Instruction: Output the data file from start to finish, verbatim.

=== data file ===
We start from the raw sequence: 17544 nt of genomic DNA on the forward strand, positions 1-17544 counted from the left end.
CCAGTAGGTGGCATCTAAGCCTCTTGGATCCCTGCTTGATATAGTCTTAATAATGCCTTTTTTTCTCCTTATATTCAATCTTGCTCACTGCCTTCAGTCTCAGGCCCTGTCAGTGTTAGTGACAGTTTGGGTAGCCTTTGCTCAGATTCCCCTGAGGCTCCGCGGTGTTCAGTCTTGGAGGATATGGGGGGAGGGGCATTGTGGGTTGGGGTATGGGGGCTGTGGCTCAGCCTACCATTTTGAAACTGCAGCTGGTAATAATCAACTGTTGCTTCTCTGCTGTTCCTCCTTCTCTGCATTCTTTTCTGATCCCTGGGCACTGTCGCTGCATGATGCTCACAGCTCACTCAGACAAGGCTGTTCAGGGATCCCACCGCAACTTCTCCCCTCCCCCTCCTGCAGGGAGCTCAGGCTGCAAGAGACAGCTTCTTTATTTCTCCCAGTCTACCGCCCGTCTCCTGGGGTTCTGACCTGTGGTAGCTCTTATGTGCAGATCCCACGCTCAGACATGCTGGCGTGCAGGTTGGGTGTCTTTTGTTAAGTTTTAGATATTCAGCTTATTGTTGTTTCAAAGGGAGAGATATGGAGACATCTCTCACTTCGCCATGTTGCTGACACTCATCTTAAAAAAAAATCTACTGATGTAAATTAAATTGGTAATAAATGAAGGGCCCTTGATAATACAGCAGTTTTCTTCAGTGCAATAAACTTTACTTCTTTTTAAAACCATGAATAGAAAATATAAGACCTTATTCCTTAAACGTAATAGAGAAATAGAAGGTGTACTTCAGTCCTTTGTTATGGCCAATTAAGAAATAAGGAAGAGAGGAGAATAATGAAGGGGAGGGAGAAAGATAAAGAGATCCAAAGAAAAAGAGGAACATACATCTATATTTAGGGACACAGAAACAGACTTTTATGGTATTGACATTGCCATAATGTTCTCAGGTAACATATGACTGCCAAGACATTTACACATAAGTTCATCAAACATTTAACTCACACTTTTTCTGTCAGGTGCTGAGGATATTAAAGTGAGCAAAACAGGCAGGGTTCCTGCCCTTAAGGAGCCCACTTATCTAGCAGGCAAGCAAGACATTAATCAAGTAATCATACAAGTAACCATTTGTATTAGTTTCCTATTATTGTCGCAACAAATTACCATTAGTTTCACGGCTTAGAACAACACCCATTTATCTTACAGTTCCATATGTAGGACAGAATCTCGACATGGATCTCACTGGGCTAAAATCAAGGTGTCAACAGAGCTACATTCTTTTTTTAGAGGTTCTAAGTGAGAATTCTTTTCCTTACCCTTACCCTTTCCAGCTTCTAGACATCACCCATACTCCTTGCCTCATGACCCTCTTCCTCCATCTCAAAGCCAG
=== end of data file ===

We start from the raw sequence: 17544 nt of genomic DNA on the forward strand, positions 1-17544 counted from the left end.
CCAGTAGGTGGCATCTAAGCCTCTTGGATCCCTGCTTGATATAGTCTTAATAATGCCTTTTTTTCTCCTTATATTCAATCTTGCTCACTGCCTTCAGTCTCAGGCCCTGTCAGTGTTAGTGACAGTTTGGGTAGCCTTTGCTCAGATTCCCCTGAGGCTCCGCGGTGTTCAGTCTTGGAGGATATGGGGGGAGGGGCATTGTGGGTTGGGGTATGGGGGCTGTGGCTCAGCCTACCATTTTGAAACTGCAGCTGGTAATAATCAACTGTTGCTTCTCTGCTGTTCCTCCTTCTCTGCATTCTTTTCTGATCCCTGGGCACTGTCGCTGCATGATGCTCACAGCTCACTCAGACAAGGCTGTTCAGGGATCCCACCGCAACTTCTCCCCTCCCCCTCCTGCAGGGAGCTCAGGCTGCAAGAGACAGCTTCTTTATTTCTCCCAGTCTACCGCCCGTCTCCTGGGGTTCTGACCTGTGGTAGCTCTTATGTGCAGATCCCACGCTCAGACATGCTGGCGTGCAGGTTGGGTGTCTTTTGTTAAGTTTTAGATATTCAGCTTATTGTTGTTTCAAAGGGAGAGATATGGAGACATCTCTCACTTCGCCATGTTGCTGACACTCATCTTAAAAAAAAATCTACTGATGTAAATTAAATTGGTAATAAATGAAGGGCCCTTGATAATACAGCAGTTTTCTTCAGTGCAATAAACTTTACTTCTTTTTAAAACCATGAATAGAAAATATAAGACCTTATTCCTTAAACGTAATAGAGAAATAGAAGGTGTACTTCAGTCCTTTGTTATGGCCAATTAAGAAATAAGGAAGAGAGGAGAATAATGAAGGGGAGGGAGAAAGATAAAGAGATCCAAAGAAAAAGAGGAACATACATCTATATTTAGGGACACAGAAACAGACTTTTATGGTATTGACATTGCCATAATGTTCTCAGGTAACATATGACTGCCAAGACATTTACACATAAGTTCATCAAACATTTAACTCACACTTTTTCTGTCAGGTGCTGAGGATATTAAAGTGAGCAAAACAGGCAGGGTTCCTGCCCTTAAGGAGCCCACTTATCTAGCAGGCAAGCAAGACATTAATCAAGTAATCATACAAGTAACCATTTGTATTAGTTTCCTATTATTGTCGCAACAAATTACCATTAGTTTCACGGCTTAGAACAACACCCATTTATCTTACAGTTCCATATGTAGGACAGAATCTCGACATGGATCTCACTGGGCTAAAATCAAGGTGTCAACAGAGCTACATTCTTTTTTTAGAGGTTCTAAGTGAGAATTCTTTTCCTTACCCTTACCCTTTCCAGCTTCTAGACATCACCCATACTCCTTGCCTCATGACCCTCTTCCTCCATCTCAAAGCCAG